A group at Cincinnati’s Pride Parade chose to commemorate Leelah Alcorn, the teen who committed suicide rather than attend a conversion therapy program. A classmate of hers said that her suicide shook the whole school as much as it did the LGBT community in Cincinnati. The group hopes to raise awareness of mental health issues within the LGBT community. WCPO-TV has this story.

For the second year in a row, the LGBT community in Istanbul, Turkey, was not allowed to have a Pride March. The march as banned by the governor, who fears the potential backlash from anti-LGBT forces. The last time they had a Pride March, police used tear gas and water cannons on participants. Reuters has this story.

Courtney Act

Australian drag performer Courtney Act is going on a global quest for love. She recently posted on her Facebook page, “I am going on a worldwide journey to find love and I need you to help me find a date please.” To up her chances to find a mate Courtney is appearing on a new MTV program called Single AF. How is this going to turnout? As Courtney says, “I don’t know what I am looking for exactly. I know they need to be comfortable with a confident girl, who is also a boy!” Should be interesting to say the least. Learn more and see video in The Daily Mail.

A gay bar in Winooski, Vermont, has changed its name to “The Bridge Club” after protests over the previous name, “Mister Sister.” The owner mentioned a kind letter from a transgender woman, who pointed out that some people were using the name “Mister Sister” as an excuse to make comments that were very disrespectful to transgender people. This story is in the Burlington Free Press.

TWITs

Debra W. Soh is a sexual neurologist at the University of Toronto who is still tied into the old CAMH idea that transgender children have a fluid idea of their genders. She writes in a guest editorial that laws forbidding conversion therapy on minors are bound to fail for gay and lesbian children, but that transgender children can be taught that they are not transgender by conversion therapy. (Yes, she actually uses the term “conversion therapy.”) If her theory is right, then why do these therapies have such poor success rates among transgender children? At best, the children who were misidentified as “transgender” become gay or lesbian, in which case, by her own admission, they will only hurt the child. For using a faulty theory to defend a type of therapy which fails in practice, Dr. Soh gets a TWIT Award. You can find her writing in Newsday.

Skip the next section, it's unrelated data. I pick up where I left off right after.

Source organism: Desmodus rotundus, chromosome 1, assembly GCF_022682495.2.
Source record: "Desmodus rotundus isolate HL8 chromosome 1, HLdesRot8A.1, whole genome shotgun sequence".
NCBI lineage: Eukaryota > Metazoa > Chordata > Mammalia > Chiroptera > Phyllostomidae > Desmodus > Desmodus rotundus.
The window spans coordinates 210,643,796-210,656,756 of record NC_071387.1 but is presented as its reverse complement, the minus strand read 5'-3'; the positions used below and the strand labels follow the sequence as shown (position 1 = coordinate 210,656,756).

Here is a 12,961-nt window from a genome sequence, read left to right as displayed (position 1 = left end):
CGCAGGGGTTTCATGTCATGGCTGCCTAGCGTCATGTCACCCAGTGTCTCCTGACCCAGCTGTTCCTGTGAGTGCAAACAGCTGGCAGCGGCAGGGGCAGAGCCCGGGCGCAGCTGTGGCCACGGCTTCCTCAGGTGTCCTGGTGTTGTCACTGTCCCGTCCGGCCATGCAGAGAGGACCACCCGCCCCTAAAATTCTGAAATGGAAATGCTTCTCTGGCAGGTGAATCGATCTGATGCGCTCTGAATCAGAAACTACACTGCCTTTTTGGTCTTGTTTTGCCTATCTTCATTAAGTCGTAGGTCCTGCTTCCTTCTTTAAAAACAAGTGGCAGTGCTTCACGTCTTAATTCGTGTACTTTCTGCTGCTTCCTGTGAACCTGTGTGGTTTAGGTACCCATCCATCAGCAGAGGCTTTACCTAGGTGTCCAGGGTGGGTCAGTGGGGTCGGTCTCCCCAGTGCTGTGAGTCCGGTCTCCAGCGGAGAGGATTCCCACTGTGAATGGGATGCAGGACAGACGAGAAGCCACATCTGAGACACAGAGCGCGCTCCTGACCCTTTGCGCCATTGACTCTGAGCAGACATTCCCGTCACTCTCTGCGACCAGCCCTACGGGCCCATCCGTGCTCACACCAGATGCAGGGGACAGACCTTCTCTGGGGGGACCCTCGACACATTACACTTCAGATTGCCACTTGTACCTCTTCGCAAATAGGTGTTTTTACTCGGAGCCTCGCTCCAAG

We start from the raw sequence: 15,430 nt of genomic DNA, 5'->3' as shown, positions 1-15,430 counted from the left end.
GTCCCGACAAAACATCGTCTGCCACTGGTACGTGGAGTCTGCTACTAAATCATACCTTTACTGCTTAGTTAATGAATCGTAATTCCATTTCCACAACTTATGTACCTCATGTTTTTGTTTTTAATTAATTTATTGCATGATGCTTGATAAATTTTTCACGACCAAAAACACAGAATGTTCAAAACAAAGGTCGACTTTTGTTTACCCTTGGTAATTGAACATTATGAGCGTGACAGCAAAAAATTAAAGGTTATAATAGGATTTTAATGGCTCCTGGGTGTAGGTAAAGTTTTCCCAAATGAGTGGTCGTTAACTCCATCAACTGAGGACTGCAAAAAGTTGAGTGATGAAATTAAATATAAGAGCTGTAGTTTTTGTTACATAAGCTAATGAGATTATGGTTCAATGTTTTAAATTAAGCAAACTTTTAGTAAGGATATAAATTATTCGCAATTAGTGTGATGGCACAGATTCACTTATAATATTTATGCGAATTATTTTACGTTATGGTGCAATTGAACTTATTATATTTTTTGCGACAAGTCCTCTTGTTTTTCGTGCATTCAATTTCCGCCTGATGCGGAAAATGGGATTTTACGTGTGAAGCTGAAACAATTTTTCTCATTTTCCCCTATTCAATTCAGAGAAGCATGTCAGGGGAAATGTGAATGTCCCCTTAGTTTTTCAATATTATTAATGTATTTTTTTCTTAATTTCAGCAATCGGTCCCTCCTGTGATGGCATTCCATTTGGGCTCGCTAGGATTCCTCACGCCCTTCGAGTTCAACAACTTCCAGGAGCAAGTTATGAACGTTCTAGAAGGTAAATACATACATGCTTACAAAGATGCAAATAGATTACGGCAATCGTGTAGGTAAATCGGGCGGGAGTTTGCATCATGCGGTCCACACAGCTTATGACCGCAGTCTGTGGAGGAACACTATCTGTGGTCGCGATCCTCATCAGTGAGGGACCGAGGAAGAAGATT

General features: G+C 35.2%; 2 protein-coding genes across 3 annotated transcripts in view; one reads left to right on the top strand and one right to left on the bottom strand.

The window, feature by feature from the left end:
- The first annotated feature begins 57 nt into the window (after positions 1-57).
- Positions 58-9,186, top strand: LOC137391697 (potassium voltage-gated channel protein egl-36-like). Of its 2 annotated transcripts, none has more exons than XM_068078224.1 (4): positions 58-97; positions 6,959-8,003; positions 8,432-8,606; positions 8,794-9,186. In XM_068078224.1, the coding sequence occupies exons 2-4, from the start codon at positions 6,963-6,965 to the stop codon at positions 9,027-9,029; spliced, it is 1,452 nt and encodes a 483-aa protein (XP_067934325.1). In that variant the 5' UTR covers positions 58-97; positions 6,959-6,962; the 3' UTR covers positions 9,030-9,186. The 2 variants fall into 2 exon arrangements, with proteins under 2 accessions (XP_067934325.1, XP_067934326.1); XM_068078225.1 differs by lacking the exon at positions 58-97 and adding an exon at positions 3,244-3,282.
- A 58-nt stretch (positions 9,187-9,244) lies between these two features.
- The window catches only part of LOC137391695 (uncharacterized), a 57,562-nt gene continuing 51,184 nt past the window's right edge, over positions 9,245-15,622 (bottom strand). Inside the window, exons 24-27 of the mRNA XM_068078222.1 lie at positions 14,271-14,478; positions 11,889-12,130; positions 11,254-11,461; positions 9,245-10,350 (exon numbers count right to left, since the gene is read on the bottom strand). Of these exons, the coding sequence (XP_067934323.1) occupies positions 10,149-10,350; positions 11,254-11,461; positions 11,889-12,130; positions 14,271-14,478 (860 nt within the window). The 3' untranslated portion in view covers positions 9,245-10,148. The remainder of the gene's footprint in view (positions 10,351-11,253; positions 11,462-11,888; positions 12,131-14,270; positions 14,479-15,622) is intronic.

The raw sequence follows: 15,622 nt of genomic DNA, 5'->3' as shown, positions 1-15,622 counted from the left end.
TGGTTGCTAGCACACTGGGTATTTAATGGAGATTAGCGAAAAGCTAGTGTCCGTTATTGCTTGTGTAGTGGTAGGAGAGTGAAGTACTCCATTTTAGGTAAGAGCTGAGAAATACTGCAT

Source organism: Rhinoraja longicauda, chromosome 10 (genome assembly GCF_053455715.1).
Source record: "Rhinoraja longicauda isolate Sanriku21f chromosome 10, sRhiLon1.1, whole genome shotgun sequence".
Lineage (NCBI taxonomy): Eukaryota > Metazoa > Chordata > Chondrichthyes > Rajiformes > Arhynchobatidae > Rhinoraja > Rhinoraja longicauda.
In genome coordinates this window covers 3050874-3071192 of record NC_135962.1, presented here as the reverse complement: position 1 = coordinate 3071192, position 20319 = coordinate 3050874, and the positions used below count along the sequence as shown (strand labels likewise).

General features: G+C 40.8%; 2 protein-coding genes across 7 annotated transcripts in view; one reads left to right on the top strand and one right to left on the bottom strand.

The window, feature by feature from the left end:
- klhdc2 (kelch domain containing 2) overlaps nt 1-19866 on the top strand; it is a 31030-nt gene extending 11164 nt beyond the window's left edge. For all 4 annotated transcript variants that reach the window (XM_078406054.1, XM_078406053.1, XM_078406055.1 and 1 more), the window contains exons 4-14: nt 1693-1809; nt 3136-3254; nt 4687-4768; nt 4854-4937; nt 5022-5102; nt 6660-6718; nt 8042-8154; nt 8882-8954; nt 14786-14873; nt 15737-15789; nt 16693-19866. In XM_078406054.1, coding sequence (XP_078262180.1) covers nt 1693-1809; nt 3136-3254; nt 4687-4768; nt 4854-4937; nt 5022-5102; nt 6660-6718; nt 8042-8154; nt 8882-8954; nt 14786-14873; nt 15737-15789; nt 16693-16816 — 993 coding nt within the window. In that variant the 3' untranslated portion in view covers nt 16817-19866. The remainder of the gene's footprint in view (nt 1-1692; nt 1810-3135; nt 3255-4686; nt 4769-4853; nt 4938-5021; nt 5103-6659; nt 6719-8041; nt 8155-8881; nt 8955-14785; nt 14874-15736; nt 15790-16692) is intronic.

Linda Harvey wrote a piece for Mission America, which is repeated (with permission) on the LifeSiteNews website. The title states its theme: “Transgender men redefine womanhood. Are feminists going to do anything about it?” Perhaps we should begin by pointing out that there are no scare quotes around the word “transgender,” but the scare is still there in the body of her work. Although she makes a passing reference to FtM transgender people in her third paragraph, she quickly abandons that topic and instead discusses MtF transgender people — people who are properly referred to as “transgender women.” Of course, her whole point is that transgender women are not women in her opinion, so of course she uses the wrong term for them. She complains that feminists have not complained about transgender women. She must never have heard TERFs. They are out there, if you just listen. The feminists complain about all sorts of things — transgender women growing up with male privilege, transgender women changing sides in the gender binary without challenging the conventions of society, etc. Granted, their complaints don’t match up that well with the complaints of Ms. Harvey, but that is because Ms. Harvey expects feminists to defend old-fashioned notions of femininity — the notions that feminism was designed to combat. For an amazing number of misconceptions, Ms. Harvey gets a TWIT Award. LifeSiteNews has the article.